Play Ball 24 hour being Promoted by Major League Baseball

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FAIRBANKS, Alaska - 12:01 AM, that was the start time for the Interior Legion teams to kickstart the 24 hour Play Events being ran by Major League Baseball, and they did not disappoint.
The Wild faced off against the 49ers under the Midnight sun, as the MLB crews, photographers, and local sports reporters pounced on the high school game to watch the events unfold.
The 49ers won off of Nick Sutton's shot in the bottom of the 7th inning to bring Andrew Troppman to home to grab the 7-6 victory on a walk-off.
Jacob Angaiak led the Niners with 2 hits and 2 RBIs, while on the other side Wyatt Kammer knocked in an RBI and 3 hits for the Wild.
Caleb McWilliams was key for the 49ers on the mound when he came in for relief, getting 3 strikeouts and only 2 runs in his 2-point-2 innings of work.
Then the rest of the Play Ball events unfolded as teams for softball, baseball, and PONY league had games galore.
With the Air Force versus Army softball match, both teams played under a hot morning sun.
The events all lead to a Midnight Sun Match between the Alaska Goldpanners and the Orange County Surf tonight.
Speaking of the Panners, the former Alaska player Billy Bean who was the team MVP in 1985, returned to Fairbanks to watch the Play Ball events under his watchful eye as the Vice President of the MLB and the special assistant to the commissioner.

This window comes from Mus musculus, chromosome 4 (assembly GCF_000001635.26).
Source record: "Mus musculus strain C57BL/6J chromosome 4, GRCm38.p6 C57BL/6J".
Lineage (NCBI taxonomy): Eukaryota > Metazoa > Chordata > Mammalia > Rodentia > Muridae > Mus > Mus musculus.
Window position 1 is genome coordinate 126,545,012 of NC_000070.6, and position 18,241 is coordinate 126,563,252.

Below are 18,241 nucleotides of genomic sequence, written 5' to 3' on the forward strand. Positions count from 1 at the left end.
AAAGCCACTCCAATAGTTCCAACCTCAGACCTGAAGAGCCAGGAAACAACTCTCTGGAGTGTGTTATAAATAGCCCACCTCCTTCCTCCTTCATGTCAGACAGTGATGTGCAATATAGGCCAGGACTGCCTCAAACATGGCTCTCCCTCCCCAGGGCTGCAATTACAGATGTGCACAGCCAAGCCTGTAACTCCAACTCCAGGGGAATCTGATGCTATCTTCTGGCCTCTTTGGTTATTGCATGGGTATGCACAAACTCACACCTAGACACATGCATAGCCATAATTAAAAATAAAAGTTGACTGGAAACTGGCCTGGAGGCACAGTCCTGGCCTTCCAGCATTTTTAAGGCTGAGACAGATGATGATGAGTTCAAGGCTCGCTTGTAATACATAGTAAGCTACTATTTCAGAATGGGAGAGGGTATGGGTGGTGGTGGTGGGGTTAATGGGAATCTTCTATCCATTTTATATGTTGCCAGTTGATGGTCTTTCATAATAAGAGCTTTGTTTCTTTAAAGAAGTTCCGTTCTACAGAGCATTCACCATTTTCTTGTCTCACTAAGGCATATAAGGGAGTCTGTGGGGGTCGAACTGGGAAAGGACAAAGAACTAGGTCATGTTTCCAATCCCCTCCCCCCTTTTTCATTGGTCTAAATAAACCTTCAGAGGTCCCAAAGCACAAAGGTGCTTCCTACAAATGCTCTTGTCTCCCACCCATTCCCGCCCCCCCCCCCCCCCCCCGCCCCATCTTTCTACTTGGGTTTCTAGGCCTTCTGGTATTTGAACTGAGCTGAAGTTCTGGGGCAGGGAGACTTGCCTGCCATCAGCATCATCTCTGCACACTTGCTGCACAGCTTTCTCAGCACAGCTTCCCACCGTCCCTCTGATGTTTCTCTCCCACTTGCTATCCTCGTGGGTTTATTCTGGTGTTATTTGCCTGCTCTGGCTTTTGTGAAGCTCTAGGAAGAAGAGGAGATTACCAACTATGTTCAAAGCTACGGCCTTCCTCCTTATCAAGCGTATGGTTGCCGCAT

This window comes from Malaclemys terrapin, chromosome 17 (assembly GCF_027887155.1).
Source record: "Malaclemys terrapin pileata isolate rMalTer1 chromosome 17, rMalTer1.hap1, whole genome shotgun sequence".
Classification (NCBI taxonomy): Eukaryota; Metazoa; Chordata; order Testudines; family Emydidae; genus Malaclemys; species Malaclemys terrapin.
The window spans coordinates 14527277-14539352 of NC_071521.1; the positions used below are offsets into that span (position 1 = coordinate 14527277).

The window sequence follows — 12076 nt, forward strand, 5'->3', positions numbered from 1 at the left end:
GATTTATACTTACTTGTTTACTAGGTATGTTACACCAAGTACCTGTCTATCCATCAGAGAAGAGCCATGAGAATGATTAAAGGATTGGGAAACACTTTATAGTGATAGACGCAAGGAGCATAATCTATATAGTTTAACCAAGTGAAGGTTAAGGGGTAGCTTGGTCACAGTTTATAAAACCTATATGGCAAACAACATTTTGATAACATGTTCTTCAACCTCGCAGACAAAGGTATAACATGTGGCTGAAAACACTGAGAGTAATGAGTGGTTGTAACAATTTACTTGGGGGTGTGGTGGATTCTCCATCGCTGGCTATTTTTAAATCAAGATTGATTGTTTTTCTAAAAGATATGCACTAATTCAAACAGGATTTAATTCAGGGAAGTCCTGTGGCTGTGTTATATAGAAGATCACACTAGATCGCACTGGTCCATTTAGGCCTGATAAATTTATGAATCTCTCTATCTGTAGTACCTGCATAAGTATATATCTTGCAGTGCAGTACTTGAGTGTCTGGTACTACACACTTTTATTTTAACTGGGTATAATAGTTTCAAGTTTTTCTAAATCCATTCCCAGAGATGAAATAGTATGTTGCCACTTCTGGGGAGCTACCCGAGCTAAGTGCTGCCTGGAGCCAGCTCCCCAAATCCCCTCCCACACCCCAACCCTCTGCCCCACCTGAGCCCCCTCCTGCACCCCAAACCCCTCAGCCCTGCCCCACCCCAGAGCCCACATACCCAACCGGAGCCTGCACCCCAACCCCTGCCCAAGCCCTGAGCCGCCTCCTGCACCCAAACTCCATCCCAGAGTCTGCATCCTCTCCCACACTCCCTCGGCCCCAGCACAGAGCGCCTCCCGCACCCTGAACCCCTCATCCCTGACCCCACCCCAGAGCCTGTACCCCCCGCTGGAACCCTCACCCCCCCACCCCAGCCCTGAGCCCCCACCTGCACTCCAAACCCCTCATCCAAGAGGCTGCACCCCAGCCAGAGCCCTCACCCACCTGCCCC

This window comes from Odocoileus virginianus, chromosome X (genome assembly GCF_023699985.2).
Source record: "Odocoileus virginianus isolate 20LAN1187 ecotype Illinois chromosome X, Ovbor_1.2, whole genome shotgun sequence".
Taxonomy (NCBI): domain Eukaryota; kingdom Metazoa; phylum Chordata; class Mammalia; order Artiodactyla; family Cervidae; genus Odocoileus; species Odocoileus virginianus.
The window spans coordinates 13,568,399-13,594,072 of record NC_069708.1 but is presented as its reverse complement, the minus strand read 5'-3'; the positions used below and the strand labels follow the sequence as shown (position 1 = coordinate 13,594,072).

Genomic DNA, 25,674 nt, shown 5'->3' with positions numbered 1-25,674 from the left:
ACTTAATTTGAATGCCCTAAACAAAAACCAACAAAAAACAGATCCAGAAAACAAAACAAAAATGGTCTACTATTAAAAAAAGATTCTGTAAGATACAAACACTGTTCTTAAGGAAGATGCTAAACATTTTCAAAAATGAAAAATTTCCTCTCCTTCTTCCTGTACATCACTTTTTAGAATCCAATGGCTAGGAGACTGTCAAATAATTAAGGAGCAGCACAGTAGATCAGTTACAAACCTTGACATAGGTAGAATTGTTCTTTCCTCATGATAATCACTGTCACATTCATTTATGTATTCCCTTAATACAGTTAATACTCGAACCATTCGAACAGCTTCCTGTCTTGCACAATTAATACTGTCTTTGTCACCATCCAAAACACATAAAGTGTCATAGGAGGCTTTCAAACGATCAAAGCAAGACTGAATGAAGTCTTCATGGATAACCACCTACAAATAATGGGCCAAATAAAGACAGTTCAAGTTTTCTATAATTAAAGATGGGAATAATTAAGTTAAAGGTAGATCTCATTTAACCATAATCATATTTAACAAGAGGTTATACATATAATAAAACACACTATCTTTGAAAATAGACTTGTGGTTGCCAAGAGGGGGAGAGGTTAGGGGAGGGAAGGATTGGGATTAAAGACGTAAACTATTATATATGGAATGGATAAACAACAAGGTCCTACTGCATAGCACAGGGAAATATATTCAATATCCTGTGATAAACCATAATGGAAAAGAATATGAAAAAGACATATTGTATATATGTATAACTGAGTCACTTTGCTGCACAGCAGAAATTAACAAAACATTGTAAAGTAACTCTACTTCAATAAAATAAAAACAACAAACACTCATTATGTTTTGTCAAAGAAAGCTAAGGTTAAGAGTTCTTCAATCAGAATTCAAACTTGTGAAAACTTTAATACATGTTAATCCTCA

Bean spoke about the events and the memories flowing back to him.

"I've been thinking about this day for quite awhile, you know working for the commissioner's office in New York City for Major League Baseball um we have a great group you it's exciting we've got over 600 kids that we're going to bring baseball to. You cans see the enthusiasm on all the kids, and there is some good baseball being played out here. So I am looking forward to it.
I think about the one or two times that I was able to go to a Major League game when I was 5 or 6 years old. Now we can bring baseball into the lives of thousands and thousands of young kids and to see them get the chance to play, it doesn't feel like a job it's a real privilege."